released on Nov. 19, and was widely criticized, including by many of its members:
“It’s a waste, really,” says Meredith Whittaker, co-founder of the AI Now Institute and a member of the task force. “This is a sad precedent.”
Ultimately, she says, the report, penned by city officials, “reflects the city’s view and disappointingly fails to leave out a lot of the dissenting views of task force members.” Members of the task force were given presentations on automated systems that Whittaker says “felt more like pitches or endorsements.” Efforts to make specific policy changes, like developing informational cards on algorithms, were scrapped, she says.
Instead, the city is going to hire an "algorithms officer
" who may do little but protect the secrecy of the algorithms and further obscure the methodology and discriminatory results of their use. The AI Institute tweeted
, "During their recommendation process, the NYC ADS Task Force: X Didn't provide info about current ADS use in NYC X Ignored recommendations from experts & advocates X Failed to engage our community."
In a scathing article
in Fast Company, entitled The first effort to regulate AI was a spectacular failure
, Albert Fox Cahn, a member who quit midstream, described how the city had stalled and stalled giving the Taskforce the data and algorithms they needed to make any informed judgements:
There were delays, and obfuscations, and then, by the spring of 2019, outright denials. It wasn’t because the data didn’t exist: The city had information on existing systems, including data that can help third parties understand if a model is being used in a context where it is likely to discriminate or have other adverse impacts. They even had model cards, which provide performance data, an explanation of intended use, and details on training and evaluation data, for dozens of different systems, all of which they kept to themselves. This is the sad reality of city politics. The City Council passed the task force into law to hold the administration accountable for its secretive use of algorithms, but that was the last thing the administration wanted.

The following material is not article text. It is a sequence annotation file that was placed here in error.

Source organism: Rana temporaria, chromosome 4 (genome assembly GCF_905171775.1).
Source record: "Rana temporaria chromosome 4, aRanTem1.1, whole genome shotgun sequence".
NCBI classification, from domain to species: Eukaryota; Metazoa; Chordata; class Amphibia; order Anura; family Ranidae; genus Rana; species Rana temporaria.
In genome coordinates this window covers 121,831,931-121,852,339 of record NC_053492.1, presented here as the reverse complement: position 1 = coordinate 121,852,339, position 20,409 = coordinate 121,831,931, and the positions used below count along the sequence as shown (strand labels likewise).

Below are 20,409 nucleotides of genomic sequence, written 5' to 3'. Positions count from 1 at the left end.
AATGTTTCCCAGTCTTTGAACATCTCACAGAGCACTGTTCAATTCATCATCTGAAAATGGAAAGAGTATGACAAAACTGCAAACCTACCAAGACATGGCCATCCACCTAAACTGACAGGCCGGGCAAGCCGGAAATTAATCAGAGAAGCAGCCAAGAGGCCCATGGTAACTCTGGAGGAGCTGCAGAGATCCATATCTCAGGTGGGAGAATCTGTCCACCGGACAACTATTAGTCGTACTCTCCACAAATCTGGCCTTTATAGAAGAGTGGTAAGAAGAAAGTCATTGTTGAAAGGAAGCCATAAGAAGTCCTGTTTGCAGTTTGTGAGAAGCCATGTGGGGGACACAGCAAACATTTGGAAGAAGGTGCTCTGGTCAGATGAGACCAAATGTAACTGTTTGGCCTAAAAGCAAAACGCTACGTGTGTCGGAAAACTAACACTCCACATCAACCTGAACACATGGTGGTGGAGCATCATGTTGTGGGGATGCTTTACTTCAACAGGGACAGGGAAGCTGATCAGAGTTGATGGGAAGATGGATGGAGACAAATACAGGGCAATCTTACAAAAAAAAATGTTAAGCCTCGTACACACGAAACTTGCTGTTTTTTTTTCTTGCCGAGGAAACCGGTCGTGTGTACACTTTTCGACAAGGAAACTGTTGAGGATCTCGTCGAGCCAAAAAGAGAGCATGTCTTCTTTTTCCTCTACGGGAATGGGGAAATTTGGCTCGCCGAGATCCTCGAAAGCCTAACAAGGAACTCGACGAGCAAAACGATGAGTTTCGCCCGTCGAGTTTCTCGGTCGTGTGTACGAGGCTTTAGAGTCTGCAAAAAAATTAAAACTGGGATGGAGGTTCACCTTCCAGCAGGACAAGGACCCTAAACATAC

He describes the final report this way: “The document holds the air of a college paper hastily prepared by a student the day before the deadline. Of the document’s 36 pages, more than half is allocated to simply explaining the task force’s history, presenting the CVs of the members, and providing thanks to those groups that testified at task force hearings. The group’s recommendations, the entire point of its existence, are just eight pages long.”
Yet if the ADS Taskforce was a failure, it was positively brilliant compared to the results of the School Siting Taskforce, created by Local Law No. 168
in Sept. 2018. This law, sponsored by Council Members Gibson, Menchaca, Cumbo, Kallos, Holden, Lander, Levin and Rivera, was
supposed to create an “interagency task force”
that would facilitate the identification of potential sites for schools by sharing and analyzing data on city-owned and privately-owned empty lots.
This is an important goal, as the current capital plan funds 57,000 seats but has sites for fewer than 17,000 and the process of locating sites is often so slow it can take the School Construction Authority up to twenty years to site a single school in overcrowded communities.